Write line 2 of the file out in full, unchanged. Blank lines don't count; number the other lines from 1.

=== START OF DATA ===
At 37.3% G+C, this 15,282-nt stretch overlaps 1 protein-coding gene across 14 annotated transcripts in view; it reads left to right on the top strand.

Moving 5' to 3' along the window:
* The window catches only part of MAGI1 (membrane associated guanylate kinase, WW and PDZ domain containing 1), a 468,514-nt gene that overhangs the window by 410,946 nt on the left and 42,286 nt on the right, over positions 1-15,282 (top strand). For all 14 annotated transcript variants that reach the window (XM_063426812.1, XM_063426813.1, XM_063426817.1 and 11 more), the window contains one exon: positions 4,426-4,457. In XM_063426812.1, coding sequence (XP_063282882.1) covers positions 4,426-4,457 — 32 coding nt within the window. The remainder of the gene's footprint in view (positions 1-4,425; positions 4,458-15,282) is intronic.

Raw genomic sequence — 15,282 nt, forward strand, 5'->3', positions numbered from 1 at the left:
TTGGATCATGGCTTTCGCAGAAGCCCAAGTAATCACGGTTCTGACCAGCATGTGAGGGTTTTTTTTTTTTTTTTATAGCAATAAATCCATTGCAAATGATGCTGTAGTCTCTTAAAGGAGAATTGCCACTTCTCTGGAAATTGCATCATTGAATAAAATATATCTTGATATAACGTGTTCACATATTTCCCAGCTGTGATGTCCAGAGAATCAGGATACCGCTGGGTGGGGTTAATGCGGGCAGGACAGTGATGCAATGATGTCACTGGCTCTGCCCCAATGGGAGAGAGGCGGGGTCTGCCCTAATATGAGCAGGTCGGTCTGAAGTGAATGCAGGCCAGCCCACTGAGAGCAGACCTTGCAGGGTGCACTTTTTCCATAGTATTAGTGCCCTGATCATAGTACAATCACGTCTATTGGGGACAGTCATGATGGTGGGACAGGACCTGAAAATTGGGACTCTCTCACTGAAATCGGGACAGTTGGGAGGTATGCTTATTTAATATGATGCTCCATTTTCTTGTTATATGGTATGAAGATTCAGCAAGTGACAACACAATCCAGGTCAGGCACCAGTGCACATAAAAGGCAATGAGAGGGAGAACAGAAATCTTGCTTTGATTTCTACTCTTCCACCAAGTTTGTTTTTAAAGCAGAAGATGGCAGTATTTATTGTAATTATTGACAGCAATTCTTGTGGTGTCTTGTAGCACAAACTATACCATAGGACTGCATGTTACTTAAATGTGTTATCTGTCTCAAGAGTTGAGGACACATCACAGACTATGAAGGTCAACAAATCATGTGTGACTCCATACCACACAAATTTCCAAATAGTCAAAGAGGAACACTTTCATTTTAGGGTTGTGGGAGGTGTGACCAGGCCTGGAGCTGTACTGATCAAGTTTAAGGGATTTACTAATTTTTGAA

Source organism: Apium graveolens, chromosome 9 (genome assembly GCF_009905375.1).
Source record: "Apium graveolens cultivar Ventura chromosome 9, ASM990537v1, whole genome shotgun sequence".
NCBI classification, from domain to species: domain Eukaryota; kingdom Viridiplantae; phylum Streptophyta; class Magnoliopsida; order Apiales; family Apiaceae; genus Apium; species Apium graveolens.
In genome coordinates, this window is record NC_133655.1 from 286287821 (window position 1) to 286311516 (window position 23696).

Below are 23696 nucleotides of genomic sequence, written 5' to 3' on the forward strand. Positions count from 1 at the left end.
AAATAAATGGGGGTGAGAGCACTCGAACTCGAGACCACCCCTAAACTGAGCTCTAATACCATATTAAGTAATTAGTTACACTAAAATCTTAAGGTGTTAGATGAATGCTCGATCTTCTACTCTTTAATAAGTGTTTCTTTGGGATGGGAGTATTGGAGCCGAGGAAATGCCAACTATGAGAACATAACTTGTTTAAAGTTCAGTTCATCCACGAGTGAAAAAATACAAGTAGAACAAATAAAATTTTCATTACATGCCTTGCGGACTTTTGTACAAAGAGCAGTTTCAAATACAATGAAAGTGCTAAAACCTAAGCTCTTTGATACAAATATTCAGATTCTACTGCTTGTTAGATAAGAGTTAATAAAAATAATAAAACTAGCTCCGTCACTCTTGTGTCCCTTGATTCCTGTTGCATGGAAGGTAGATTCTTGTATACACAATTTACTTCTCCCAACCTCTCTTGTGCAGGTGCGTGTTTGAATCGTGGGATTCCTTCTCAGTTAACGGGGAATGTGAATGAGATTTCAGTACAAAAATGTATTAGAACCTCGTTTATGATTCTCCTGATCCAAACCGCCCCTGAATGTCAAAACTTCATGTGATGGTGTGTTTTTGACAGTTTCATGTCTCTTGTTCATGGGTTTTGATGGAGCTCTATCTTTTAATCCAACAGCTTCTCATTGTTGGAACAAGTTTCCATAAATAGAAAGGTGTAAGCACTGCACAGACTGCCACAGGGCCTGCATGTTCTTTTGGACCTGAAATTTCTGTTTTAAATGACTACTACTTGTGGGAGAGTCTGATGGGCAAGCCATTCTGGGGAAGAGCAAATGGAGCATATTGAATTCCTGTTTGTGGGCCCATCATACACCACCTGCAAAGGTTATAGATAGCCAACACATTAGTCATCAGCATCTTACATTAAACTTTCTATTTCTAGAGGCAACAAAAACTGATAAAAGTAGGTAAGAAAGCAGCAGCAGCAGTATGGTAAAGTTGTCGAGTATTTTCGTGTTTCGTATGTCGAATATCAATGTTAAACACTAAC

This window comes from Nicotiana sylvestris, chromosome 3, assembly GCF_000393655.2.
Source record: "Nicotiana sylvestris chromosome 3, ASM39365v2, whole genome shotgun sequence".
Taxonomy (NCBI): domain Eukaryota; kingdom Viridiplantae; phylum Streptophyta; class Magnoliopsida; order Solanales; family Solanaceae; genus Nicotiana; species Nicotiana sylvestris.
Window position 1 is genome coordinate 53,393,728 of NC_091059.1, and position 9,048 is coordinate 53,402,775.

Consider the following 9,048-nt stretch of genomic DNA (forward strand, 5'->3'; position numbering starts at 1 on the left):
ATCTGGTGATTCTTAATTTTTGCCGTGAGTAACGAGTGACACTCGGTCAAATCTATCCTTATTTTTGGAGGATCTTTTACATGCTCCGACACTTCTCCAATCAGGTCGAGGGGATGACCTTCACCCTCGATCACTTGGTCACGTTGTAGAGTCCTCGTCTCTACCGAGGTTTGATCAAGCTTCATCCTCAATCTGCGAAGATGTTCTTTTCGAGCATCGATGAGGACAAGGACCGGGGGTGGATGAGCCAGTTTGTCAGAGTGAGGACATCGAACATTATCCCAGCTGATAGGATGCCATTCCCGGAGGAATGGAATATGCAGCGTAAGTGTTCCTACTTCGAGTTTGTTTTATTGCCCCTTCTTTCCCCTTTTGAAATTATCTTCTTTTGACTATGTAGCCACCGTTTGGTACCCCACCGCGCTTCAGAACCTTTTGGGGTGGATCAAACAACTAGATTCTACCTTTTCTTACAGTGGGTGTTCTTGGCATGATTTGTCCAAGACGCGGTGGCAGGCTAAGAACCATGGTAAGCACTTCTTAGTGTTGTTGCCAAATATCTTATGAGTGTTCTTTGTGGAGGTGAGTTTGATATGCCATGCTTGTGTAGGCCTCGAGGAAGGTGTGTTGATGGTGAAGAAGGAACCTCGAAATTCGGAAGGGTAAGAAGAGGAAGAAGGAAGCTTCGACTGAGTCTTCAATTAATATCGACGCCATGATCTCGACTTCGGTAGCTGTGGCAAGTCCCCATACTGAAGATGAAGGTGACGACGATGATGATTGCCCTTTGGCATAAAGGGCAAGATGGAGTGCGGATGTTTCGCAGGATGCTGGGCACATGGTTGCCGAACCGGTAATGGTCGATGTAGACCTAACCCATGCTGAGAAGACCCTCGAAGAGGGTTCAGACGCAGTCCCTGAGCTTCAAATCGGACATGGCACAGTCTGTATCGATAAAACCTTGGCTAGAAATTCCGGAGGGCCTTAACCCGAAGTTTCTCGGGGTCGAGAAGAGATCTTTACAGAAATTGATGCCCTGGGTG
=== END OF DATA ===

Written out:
Moving 5' to 3' along the window: